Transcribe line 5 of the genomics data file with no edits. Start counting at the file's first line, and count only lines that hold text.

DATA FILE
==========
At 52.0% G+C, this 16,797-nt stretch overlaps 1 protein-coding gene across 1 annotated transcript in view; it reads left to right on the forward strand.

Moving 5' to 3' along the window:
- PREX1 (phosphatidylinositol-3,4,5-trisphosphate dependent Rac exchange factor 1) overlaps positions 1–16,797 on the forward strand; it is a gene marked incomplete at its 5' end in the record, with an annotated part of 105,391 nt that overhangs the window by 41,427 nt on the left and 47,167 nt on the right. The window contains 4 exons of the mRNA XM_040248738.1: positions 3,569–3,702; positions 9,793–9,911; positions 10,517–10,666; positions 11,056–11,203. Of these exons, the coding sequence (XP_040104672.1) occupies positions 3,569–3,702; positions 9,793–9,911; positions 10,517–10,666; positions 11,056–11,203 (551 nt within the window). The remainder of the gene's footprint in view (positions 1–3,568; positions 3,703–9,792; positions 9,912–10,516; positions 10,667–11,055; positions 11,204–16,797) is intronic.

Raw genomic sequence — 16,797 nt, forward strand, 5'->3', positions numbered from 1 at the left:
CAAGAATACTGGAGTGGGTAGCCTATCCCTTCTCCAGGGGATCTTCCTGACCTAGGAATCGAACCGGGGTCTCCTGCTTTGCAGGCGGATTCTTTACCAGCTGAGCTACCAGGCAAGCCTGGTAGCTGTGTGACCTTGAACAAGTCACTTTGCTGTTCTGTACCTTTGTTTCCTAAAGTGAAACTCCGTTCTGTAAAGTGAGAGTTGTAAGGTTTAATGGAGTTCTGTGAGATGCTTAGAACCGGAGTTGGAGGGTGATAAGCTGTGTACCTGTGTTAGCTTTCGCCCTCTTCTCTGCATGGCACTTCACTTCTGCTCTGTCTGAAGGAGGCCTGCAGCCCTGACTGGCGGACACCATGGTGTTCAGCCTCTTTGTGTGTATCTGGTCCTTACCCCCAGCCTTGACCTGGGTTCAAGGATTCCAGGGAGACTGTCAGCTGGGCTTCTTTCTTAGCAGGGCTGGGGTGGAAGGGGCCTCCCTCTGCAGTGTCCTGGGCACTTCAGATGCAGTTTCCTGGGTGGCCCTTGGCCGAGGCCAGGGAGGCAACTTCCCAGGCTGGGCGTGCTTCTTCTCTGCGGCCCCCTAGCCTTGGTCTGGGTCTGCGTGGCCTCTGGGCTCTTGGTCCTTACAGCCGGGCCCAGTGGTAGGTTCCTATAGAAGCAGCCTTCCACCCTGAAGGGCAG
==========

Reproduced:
CAAGAATACTGGAGTGGGTAGCCTATCCCTTCTCCAGGGGATCTTCCTGACCTAGGAATCGAACCGGGGTCTCCTGCTTTGCAGGCGGATTCTTTACCAGCTGAGCTACCAGGCAAGCCTGGTAGCTGTGTGACCTTGAACAAGTCACTTTGCTGTTCTGTACCTTTGTTTCCTAAAGTGAAACTCCGTTCTGTAAAGTGAGAGTTGTAAGGTTTAATGGAGTTCTGTGAGATGCTTAGAACCGGAGTTGGAGGGTGATAAGCTGTGTACCTGTGTTAGCTTTCGCCCTCTTCTCTGCATGGCACTTCACTTCTGCTCTGTCTGAAGGAGGCCTGCAGCCCTGACTGGCGGACACCATGGTGTTCAGCCTCTTTGTGTGTATCTGGTCCTTACCCCCAGCCTTGACCTGGGTTCAAGGATTCCAGGGAGACTGTCAGCTGGGCTTCTTTCTTAGCAGGGCTGGGGTGGAAGGGGCCTCCCTCTGCAGTGTCCTGGGCACTTCAGATGCAGTTTCCTGGGTGGCCCTTGGCCGAGGCCAGGGAGGCAACTTCCCAGGCTGGGCGTGCTTCTTCTCTGCGGCCCCCTAGCCTTGGTCTGGGTCTGCGTGGCCTCTGGGCTCTTGGTCCTTACAGCCGGGCCCAGTGGTAGGTTCCTATAGAAGCAGCCTTCCACCCTGAAGGGCAG